By D.F. Lewis
Every month there was a day when Bob and I met to talk of life, the universe, everything. My dear old mother would have had kittens had she known the places we ended up. Yet there was one occasion where I had my own doubts. In fact, wild horses could not drag me to the venue Bob had suggested.
“If not wild horses, how about some loose-limbed lovelies, eh?” said Bob, as if he had read my mind.
I looked at him askance, or at least I think I did. As usual, what had started off as a serious dialogue between deep-thinking individuals about the State of the Nation had quickly degenerated into ludicrous pub-talk and tasteless smut. However I still retained scruples enough to respond: “Bob, I wouldn’t be seen dead in such a place, even if one of your so-called loose-limbed lovelies tugged me there by the short and curlies!” I could not believe my own ears. Had I really said that? Or was it purely the shallow imagination of a hard-pressed narrator?
Bob laughed in an uncivilised manner, with spittle-bullets rattling out like a Lewis Gun. During the rump end of our conversation, there had arrived a third party: a wide-skirted female by the look of it. She sat amongst the other shadows at the back of the otherwise deserted coffee bar. I could sense her eyes boring into my neck. I saw Bob once or twice glancing over in her general direction. We gave each other knowing looks, in some pretence of macho coolness, each hinting to the other that the situation, albeit mysterious and pregnant with unpredictable possibilities, was one that we surely could keep within the tolerances of control. He took to whispering, so that the shadow could not hear, whilst the sounds of her fidgeting on her chair indicated to me at least that she believed that even the slightest change in her stance would bring improved acoustics into play, thus enabling her to gain purchase on our words and, by so doing, to affect their meaning by the simple method of misinterpretation. But the Wurlitzer Juke-Box in the corner seemed to have other ideas, taking on a life of its own, since it abruptly rotated through a number of clicks with, finally, the grating noise of the sapphire stylus dropping neatly into the dusty leader-groove of what transpired to be an ancient Buddy Holly disc.
Then, even Bob and I could hardly hear each other speak. And, with the music, the western-style saloon doors of the coffee bar swung wide, to reveal a giggle of what I could only describe loosely in Bob’s terms as – what was it? – lick-limbed lovelies, dressed in an attractive Fifties mode, who forthwith commenced dancing a rather suggestive form of Rock and Roll. I glanced at Bob to see if this was what he had meant. As he stared glassily straight ahead in front of his face, I saw the jitterbuggers reflected in his engorged eyes. I mouthed a remonstration to indicate that this was not my scene at all. My mother would not only have kittens, but tigers, too. But Bob’s mind had decided to go walkies. Nervously, I clutched my coffee cup and hunched my shoulders as a carapace of protection.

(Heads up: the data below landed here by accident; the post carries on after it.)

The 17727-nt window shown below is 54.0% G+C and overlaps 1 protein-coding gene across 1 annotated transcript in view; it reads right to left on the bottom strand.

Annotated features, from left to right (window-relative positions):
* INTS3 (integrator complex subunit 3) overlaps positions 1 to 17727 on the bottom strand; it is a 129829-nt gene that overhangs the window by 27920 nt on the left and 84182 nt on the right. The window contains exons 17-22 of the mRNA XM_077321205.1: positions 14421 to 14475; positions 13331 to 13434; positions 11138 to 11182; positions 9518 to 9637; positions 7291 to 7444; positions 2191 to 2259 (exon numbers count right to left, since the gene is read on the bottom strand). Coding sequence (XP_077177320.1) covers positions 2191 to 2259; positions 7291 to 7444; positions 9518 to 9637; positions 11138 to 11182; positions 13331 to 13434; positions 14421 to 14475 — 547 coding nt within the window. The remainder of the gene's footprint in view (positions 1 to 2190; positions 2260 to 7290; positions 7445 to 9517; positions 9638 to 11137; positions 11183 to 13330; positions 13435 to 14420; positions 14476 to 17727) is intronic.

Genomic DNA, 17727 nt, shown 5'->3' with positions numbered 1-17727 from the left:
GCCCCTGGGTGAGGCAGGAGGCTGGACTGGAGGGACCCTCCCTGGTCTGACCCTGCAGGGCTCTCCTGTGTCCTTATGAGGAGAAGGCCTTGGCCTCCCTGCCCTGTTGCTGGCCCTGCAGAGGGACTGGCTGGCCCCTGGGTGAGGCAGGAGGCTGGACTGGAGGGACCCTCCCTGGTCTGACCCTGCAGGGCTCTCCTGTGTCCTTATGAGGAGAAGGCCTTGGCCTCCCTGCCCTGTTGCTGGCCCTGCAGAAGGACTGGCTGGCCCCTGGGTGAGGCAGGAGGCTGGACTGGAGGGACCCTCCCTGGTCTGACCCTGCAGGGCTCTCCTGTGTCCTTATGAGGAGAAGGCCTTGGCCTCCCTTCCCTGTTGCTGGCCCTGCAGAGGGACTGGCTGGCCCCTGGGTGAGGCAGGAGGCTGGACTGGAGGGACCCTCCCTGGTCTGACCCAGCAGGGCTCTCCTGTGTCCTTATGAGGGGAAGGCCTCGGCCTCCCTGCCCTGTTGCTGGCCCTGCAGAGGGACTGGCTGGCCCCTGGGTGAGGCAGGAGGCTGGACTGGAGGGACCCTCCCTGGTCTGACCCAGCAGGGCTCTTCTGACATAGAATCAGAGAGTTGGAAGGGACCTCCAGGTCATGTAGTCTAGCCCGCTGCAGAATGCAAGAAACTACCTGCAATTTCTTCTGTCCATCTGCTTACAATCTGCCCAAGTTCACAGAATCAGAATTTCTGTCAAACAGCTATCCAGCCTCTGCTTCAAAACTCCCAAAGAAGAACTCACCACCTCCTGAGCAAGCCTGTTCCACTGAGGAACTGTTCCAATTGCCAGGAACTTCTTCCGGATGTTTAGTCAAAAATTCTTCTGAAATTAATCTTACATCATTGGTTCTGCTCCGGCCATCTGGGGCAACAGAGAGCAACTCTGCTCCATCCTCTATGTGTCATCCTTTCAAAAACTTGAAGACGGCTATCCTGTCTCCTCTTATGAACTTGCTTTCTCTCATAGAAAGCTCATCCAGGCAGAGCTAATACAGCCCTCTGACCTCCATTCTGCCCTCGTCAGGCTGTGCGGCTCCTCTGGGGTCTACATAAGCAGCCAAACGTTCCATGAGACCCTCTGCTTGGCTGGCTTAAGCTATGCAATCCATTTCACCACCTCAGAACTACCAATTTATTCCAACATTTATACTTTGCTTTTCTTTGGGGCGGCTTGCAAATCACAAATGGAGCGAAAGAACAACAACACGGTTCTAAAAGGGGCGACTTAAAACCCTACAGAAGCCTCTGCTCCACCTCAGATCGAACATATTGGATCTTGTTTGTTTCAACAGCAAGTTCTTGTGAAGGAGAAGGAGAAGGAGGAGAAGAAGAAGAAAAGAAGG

One ‘lovely’ approached our table and, beneath the music, muttered a few words to me, trying at the same time to drape her length over my lap. I was paralysed, but the shadow in the corner bellowed some innard-clogged gutterals which, despite their bestial incomprehensibility, the ‘lovely’ seemed to understand and she withdrew from my vicinity. I returned my attention to Bob, relieved to see that he was back from his skull-out. He leaned across and tweaked my shoulders, as if he wanted my ear nearer. The Juke-Box stopped suddenly (as they sometimes did if a coin of too low a denomination was used) and his whisper becmae louder than intended: “I’ve got a hard-on!”
The dancers freeze-framed. I grimaced, as embarrassment seeped up from the pit of my stomach – bringing with it a prurient froth to the roof of my mouth and rancid bile to my nose and nostrils. “Bob, for God’s sake!” He blushed, as I must have done, too, and tried to stand up. However, the ‘lovely’ lurking at our periphery loomed to the very edge of our table territory. I could hardly bring myself to look up, whilst Bob, now forced back into the bottom of his coffee cup, desperately scried the pattern of its dregs.
The shadow’s voice was simply a series of tongue clicks, throat grunts and belly laughs. The lights were doused, as if the meter yearned another shilling. I heard a sound that was too obvious to be implied: a crunching-off, like celery, a splitting asunder, a tearing-out of a fibrous root from the body-grabbing earth. And the she-shadow was now touchable terror: harnessed to such a root, as she jigged and jived, in the flickering of her own luminescence – like a jester on heat. The dream-eyed ‘lovelies’ gave grudging welcome to the jump-lead she now wielded, as they were in turn short-circuited to the very bottom bone and hell of the she-shadow’s searing soul.
The lights flashed once and then came on permanently. The Juke-Box completed the Buddy Holly disc – but it now seemed to be a different song altogether, reminding us that love is getting closer, going faster than a rollercoaster…
Bob was slumped across the table, his head lolling, thick coffee drooling from his lips upon the formica. And there was a slurping noise upon the floor from somewhere below the table, a spilling that became a splattering. I shrugged. I could’ve wept blood. I’d taken Bob out on the wrong day of the month – yet again.
There was no sign of the ‘lovelies’ anywhere. Loose bits, all of them! I cursed my mother, for not warning me about life and its pitfalls. All she ever did was irritatingly twiddle her whiskers as she nagged me to keep clean by licking my underparts and always to help the earth to gobble up my doings.